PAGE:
Please note: This alert was updated as of Oct. 24, 2018.
The Tax Cuts and Jobs Act (the Act), signed into law on Dec. 22, 2017, contained new tax incentives for making investments in low-income communities. The first tax incentive would allow investors selling appreciated securities or other investment property to defer tax on those gains to the extent that all of the proceeds are reinvested in a Qualified Opportunity Fund. In addition to deferring gains that are reinvested in Qualified Opportunity Funds, the provision would reduce such gain subject to tax for those who hold their investments at least five years and would reduce it even further if held at least seven years. The second tax incentive would exempt from tax any post-acquisition gains on investments in the Qualified Opportunity Funds themselves – if they are held at least 10 years.
Under the Act, each of the 50 states and the District of Columbia (as well as U.S. possessions) had an opportunity to nominate a minimum of 25 Opportunity Zones located within the state, district and territory. Eligible zones must have generally been nominated by the chief executive of a state within a 90-day period starting on the Act's date of enactment and under rules described below. The nominated zones must have been either in "low-income communities" as defined below or "contiguous" to designated low-income communities subject to certain statutory limitations.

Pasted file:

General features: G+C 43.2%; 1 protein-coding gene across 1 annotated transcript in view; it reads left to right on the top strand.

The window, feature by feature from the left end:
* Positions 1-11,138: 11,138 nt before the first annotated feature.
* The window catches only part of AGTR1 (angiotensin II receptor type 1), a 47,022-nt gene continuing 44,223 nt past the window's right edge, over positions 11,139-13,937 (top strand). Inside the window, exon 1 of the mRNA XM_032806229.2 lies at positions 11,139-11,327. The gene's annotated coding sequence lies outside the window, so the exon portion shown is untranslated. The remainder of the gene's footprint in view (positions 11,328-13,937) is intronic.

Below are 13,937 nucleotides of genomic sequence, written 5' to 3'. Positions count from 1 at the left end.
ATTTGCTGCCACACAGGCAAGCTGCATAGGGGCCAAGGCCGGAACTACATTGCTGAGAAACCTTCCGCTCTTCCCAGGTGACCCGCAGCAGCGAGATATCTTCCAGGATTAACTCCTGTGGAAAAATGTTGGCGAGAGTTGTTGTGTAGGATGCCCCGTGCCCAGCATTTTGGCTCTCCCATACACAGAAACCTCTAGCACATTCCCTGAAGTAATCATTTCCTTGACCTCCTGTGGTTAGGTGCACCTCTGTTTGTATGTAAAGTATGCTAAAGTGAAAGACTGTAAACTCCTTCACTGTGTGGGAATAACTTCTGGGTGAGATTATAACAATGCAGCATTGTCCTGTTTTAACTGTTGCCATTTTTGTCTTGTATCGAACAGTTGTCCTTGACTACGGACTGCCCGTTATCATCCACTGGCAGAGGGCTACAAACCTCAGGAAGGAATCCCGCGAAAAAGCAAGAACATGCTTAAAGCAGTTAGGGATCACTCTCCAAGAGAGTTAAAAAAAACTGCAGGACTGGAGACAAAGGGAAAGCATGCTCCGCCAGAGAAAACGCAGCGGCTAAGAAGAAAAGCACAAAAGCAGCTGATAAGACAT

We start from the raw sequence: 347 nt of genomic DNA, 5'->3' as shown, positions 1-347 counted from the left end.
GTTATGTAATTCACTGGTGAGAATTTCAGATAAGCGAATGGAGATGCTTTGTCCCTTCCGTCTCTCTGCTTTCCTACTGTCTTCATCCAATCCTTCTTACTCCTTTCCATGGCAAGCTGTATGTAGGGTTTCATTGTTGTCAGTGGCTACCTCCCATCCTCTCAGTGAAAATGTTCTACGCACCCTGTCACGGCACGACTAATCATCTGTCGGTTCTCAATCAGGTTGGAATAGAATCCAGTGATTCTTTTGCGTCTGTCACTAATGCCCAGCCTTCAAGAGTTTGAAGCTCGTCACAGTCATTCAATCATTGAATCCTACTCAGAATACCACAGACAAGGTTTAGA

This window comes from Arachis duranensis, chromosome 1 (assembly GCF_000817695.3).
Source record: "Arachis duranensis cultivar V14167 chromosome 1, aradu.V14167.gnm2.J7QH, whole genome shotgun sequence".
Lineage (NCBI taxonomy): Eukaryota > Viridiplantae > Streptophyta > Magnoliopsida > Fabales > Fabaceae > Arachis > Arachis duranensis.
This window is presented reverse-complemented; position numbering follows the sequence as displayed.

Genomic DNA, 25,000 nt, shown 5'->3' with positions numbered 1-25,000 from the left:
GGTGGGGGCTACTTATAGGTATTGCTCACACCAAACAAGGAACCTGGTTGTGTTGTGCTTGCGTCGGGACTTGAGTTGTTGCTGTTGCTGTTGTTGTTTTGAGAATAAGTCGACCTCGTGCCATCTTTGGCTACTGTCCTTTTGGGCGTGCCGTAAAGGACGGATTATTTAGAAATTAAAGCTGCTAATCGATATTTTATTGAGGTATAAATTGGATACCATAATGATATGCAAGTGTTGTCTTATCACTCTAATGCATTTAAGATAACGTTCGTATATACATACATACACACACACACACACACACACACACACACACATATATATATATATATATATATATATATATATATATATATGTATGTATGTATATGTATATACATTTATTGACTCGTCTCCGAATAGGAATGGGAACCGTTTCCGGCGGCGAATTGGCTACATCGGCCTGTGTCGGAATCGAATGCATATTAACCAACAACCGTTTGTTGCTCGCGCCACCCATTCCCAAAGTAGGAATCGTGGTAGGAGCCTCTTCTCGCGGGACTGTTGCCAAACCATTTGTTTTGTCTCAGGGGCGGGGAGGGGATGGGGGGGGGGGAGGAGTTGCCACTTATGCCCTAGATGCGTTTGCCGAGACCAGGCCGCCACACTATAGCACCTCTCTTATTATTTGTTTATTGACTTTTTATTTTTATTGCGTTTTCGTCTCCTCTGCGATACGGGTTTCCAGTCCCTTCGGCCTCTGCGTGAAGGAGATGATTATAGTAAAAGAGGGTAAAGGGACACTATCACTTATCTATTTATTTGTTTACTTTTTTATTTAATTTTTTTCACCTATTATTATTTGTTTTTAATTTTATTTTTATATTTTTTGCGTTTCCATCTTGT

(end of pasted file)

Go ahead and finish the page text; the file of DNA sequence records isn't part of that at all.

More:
This Holland & Knight client alert focuses primarily on the rules applicable to the Opportunity Zone nomination and designation process. Part II and Part III focus on the rules for Qualified Opportunity Fund formation and how the tax incentives for Opportunity Fund investors will work.
The Opportunity Zone concept first surfaced in 2016 in legislation introduced on a bipartisan basis by Reps. Pat Tiberi (R-Ohio) and Ron Kind (D-Wis.), as well as Sens. Tim Scott (R-S.C.) and Cory Booker (D-N.J.), to help revitalize economically distressed communities that suffer from a lack of investment and business growth. As re-introduced in 2017, the Investing in Opportunity Act (H.R. 828 and S. 293) attracted a total of 95 co-sponsors (14 in the Senate and 81 in the House). Thus, it was no surprise that the earlier legislation found its way into the Act, initially through its inclusion in the Senate bill and eventually in the final conference agreement.